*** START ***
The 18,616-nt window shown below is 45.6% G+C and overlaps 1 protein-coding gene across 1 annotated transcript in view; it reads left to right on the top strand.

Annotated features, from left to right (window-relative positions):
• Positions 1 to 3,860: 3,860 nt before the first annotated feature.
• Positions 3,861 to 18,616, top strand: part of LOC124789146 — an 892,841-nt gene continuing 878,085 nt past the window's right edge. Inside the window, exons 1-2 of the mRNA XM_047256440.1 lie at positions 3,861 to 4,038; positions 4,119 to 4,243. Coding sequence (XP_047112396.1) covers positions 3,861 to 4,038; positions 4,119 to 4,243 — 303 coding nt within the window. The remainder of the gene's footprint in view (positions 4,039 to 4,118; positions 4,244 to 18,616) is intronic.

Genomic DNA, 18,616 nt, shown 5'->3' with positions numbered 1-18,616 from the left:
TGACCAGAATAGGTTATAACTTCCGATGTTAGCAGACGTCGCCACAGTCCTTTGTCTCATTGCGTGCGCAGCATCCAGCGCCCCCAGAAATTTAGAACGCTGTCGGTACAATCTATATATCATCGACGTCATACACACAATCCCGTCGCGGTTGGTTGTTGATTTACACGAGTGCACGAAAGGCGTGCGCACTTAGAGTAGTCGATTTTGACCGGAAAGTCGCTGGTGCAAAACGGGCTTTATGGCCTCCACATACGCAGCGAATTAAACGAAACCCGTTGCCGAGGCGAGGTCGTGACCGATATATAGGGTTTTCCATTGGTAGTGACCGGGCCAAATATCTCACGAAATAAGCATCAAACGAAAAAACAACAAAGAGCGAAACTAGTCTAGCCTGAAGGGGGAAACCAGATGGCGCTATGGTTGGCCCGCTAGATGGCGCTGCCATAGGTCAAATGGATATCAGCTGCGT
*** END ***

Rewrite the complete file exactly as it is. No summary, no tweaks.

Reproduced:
The 18,616-nt window shown below is 45.6% G+C and overlaps 1 protein-coding gene across 1 annotated transcript in view; it reads left to right on the top strand.

Annotated features, from left to right (window-relative positions):
• Positions 1 to 3,860: 3,860 nt before the first annotated feature.
• Positions 3,861 to 18,616, top strand: part of LOC124789146 — an 892,841-nt gene continuing 878,085 nt past the window's right edge. Inside the window, exons 1-2 of the mRNA XM_047256440.1 lie at positions 3,861 to 4,038; positions 4,119 to 4,243. Coding sequence (XP_047112396.1) covers positions 3,861 to 4,038; positions 4,119 to 4,243 — 303 coding nt within the window. The remainder of the gene's footprint in view (positions 4,039 to 4,118; positions 4,244 to 18,616) is intronic.

Genomic DNA, 18,616 nt, shown 5'->3' with positions numbered 1-18,616 from the left:
TGACCAGAATAGGTTATAACTTCCGATGTTAGCAGACGTCGCCACAGTCCTTTGTCTCATTGCGTGCGCAGCATCCAGCGCCCCCAGAAATTTAGAACGCTGTCGGTACAATCTATATATCATCGACGTCATACACACAATCCCGTCGCGGTTGGTTGTTGATTTACACGAGTGCACGAAAGGCGTGCGCACTTAGAGTAGTCGATTTTGACCGGAAAGTCGCTGGTGCAAAACGGGCTTTATGGCCTCCACATACGCAGCGAATTAAACGAAACCCGTTGCCGAGGCGAGGTCGTGACCGATATATAGGGTTTTCCATTGGTAGTGACCGGGCCAAATATCTCACGAAATAAGCATCAAACGAAAAAACAACAAAGAGCGAAACTAGTCTAGCCTGAAGGGGGAAACCAGATGGCGCTATGGTTGGCCCGCTAGATGGCGCTGCCATAGGTCAAATGGATATCAGCTGCGT